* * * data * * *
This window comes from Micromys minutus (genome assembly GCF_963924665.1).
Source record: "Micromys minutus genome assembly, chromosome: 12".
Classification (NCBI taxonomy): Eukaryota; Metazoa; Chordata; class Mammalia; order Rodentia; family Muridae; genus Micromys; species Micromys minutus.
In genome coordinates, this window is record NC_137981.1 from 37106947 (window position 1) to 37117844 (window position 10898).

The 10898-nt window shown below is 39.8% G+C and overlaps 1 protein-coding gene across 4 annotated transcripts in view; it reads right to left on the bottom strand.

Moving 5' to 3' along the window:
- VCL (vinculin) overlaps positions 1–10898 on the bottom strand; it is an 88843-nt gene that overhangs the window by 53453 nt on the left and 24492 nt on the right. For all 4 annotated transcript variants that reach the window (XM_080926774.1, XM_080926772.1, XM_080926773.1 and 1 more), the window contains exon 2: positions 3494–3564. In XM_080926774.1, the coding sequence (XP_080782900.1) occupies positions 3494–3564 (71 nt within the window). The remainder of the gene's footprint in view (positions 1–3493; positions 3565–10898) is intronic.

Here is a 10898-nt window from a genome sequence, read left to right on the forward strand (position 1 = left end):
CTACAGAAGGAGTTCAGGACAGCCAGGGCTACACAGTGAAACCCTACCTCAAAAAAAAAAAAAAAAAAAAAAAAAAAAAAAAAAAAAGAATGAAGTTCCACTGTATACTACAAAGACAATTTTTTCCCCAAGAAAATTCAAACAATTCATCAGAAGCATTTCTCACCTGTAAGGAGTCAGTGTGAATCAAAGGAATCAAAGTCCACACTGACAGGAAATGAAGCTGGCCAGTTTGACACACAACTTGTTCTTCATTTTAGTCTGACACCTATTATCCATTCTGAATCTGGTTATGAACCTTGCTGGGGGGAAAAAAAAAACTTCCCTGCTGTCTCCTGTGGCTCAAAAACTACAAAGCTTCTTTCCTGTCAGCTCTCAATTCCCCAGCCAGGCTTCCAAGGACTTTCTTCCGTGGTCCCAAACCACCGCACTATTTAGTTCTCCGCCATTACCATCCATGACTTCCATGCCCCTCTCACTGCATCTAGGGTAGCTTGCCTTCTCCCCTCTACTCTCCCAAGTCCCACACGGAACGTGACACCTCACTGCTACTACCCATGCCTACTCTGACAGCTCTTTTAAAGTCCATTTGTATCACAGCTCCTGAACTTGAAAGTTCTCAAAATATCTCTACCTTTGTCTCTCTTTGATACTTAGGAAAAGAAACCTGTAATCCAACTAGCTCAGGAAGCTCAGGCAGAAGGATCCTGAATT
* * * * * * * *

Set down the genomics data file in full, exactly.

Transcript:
This window comes from Micromys minutus (genome assembly GCF_963924665.1).
Source record: "Micromys minutus genome assembly, chromosome: 12".
Classification (NCBI taxonomy): Eukaryota; Metazoa; Chordata; class Mammalia; order Rodentia; family Muridae; genus Micromys; species Micromys minutus.
In genome coordinates, this window is record NC_137981.1 from 37106947 (window position 1) to 37117844 (window position 10898).

The 10898-nt window shown below is 39.8% G+C and overlaps 1 protein-coding gene across 4 annotated transcripts in view; it reads right to left on the bottom strand.

Moving 5' to 3' along the window:
- VCL (vinculin) overlaps positions 1–10898 on the bottom strand; it is an 88843-nt gene that overhangs the window by 53453 nt on the left and 24492 nt on the right. For all 4 annotated transcript variants that reach the window (XM_080926774.1, XM_080926772.1, XM_080926773.1 and 1 more), the window contains exon 2: positions 3494–3564. In XM_080926774.1, the coding sequence (XP_080782900.1) occupies positions 3494–3564 (71 nt within the window). The remainder of the gene's footprint in view (positions 1–3493; positions 3565–10898) is intronic.

Here is a 10898-nt window from a genome sequence, read left to right on the forward strand (position 1 = left end):
CTACAGAAGGAGTTCAGGACAGCCAGGGCTACACAGTGAAACCCTACCTCAAAAAAAAAAAAAAAAAAAAAAAAAAAAAAAAAAAAAGAATGAAGTTCCACTGTATACTACAAAGACAATTTTTTCCCCAAGAAAATTCAAACAATTCATCAGAAGCATTTCTCACCTGTAAGGAGTCAGTGTGAATCAAAGGAATCAAAGTCCACACTGACAGGAAATGAAGCTGGCCAGTTTGACACACAACTTGTTCTTCATTTTAGTCTGACACCTATTATCCATTCTGAATCTGGTTATGAACCTTGCTGGGGGGAAAAAAAAAACTTCCCTGCTGTCTCCTGTGGCTCAAAAACTACAAAGCTTCTTTCCTGTCAGCTCTCAATTCCCCAGCCAGGCTTCCAAGGACTTTCTTCCGTGGTCCCAAACCACCGCACTATTTAGTTCTCCGCCATTACCATCCATGACTTCCATGCCCCTCTCACTGCATCTAGGGTAGCTTGCCTTCTCCCCTCTACTCTCCCAAGTCCCACACGGAACGTGACACCTCACTGCTACTACCCATGCCTACTCTGACAGCTCTTTTAAAGTCCATTTGTATCACAGCTCCTGAACTTGAAAGTTCTCAAAATATCTCTACCTTTGTCTCTCTTTGATACTTAGGAAAAGAAACCTGTAATCCAACTAGCTCAGGAAGCTCAGGCAGAAGGATCCTGAATT